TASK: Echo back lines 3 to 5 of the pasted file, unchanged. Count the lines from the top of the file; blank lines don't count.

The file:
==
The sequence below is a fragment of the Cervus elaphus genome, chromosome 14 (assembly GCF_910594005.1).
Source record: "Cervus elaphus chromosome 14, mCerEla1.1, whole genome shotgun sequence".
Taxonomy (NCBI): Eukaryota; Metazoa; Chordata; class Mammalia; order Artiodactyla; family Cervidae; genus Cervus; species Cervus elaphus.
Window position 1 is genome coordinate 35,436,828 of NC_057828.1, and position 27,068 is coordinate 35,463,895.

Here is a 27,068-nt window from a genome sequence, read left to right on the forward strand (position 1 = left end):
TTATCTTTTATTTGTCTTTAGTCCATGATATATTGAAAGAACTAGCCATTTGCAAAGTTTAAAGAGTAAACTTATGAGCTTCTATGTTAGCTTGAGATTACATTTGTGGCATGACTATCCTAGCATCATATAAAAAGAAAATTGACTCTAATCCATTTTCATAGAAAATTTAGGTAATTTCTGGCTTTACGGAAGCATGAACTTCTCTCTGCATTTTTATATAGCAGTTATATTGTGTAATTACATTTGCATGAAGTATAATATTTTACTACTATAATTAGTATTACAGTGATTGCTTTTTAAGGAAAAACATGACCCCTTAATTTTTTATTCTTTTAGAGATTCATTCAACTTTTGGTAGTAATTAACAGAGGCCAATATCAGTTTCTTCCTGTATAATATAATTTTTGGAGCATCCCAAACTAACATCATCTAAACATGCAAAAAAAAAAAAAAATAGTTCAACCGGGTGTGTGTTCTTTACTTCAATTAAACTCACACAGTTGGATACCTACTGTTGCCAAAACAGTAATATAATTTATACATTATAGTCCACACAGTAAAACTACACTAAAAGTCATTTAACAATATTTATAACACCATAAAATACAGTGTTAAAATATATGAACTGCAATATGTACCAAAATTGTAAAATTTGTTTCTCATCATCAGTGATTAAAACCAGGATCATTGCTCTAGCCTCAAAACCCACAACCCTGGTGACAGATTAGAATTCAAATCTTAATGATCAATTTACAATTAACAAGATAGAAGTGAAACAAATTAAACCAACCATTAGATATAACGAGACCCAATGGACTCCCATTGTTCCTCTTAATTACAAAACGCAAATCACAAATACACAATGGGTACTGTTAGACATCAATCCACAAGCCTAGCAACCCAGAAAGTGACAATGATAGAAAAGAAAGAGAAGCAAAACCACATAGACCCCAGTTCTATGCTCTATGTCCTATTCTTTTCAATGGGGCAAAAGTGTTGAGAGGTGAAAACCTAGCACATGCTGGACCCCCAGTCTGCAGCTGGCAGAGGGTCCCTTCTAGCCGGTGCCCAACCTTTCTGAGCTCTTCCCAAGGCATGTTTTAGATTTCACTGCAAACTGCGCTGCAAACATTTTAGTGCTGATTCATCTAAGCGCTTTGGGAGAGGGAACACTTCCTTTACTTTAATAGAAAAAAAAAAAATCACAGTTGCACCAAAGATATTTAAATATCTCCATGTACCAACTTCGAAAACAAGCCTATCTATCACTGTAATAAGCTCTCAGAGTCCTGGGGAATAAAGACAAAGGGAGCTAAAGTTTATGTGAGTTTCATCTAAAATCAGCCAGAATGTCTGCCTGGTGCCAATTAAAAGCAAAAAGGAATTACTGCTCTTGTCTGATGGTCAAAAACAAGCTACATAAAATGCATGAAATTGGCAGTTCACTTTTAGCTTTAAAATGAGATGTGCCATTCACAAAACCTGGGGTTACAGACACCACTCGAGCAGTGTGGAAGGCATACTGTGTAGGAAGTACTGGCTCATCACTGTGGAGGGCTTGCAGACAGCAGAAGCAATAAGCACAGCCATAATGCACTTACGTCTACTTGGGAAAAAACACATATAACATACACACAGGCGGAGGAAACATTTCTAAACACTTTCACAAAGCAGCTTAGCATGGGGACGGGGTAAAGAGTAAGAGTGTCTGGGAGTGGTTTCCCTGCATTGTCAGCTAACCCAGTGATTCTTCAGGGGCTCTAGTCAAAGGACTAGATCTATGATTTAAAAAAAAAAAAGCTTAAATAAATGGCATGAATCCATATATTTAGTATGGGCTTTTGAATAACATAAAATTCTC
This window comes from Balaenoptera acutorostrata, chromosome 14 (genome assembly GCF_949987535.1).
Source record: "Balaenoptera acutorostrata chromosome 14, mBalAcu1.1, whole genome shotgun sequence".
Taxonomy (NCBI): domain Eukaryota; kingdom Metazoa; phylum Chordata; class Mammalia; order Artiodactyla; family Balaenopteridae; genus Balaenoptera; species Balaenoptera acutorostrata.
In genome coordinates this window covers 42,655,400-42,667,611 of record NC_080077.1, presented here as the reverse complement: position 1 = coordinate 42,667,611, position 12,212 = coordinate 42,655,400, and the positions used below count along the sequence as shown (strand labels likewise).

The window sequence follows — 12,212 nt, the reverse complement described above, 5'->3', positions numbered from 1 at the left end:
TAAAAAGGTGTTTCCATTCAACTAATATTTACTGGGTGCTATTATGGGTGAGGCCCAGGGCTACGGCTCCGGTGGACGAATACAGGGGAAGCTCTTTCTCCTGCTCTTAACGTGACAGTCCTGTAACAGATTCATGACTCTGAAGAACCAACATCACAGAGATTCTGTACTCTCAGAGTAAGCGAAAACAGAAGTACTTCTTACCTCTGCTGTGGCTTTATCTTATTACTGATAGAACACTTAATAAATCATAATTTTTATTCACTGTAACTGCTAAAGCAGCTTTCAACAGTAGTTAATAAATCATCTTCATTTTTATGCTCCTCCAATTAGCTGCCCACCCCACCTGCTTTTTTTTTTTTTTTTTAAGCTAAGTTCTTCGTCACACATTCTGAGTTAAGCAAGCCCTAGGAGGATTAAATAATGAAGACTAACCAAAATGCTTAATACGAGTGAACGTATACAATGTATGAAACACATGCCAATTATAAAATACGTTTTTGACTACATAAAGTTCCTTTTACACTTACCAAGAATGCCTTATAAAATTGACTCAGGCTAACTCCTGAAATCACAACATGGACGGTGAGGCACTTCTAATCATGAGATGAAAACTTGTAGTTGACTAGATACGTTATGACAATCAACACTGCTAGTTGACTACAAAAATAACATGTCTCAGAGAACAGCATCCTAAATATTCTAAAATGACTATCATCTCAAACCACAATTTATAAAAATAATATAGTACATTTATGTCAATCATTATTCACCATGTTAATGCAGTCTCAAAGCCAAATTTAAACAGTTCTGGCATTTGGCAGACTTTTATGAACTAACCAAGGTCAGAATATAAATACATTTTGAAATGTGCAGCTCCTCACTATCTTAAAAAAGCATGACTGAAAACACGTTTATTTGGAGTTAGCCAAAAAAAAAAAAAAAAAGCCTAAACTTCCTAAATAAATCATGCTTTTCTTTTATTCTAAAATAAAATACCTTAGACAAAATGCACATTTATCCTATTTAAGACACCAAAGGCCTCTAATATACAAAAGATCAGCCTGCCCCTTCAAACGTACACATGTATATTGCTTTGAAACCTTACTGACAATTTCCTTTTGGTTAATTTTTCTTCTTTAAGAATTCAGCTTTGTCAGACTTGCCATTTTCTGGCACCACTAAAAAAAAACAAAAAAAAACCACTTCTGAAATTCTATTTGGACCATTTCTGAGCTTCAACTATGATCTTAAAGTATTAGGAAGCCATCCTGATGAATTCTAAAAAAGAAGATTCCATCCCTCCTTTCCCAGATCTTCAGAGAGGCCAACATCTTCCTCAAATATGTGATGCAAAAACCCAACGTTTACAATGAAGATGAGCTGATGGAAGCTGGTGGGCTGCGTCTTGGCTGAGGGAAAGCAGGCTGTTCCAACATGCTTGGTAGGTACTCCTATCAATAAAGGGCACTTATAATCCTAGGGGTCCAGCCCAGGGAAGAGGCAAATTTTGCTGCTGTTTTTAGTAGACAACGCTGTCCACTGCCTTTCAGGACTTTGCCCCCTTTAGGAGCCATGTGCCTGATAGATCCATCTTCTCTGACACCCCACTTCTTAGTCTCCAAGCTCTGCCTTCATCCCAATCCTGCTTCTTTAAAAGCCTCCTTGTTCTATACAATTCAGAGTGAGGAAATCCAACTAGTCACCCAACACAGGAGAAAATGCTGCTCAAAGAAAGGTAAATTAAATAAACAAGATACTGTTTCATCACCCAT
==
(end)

Taxonomy (NCBI): Eukaryota; Metazoa; Chordata; class Mammalia; order Artiodactyla; family Cervidae; genus Cervus; species Cervus elaphus.
Window position 1 is genome coordinate 35,436,828 of NC_057828.1, and position 27,068 is coordinate 35,463,895.

Here is a 27,068-nt window from a genome sequence, read left to right on the forward strand (position 1 = left end):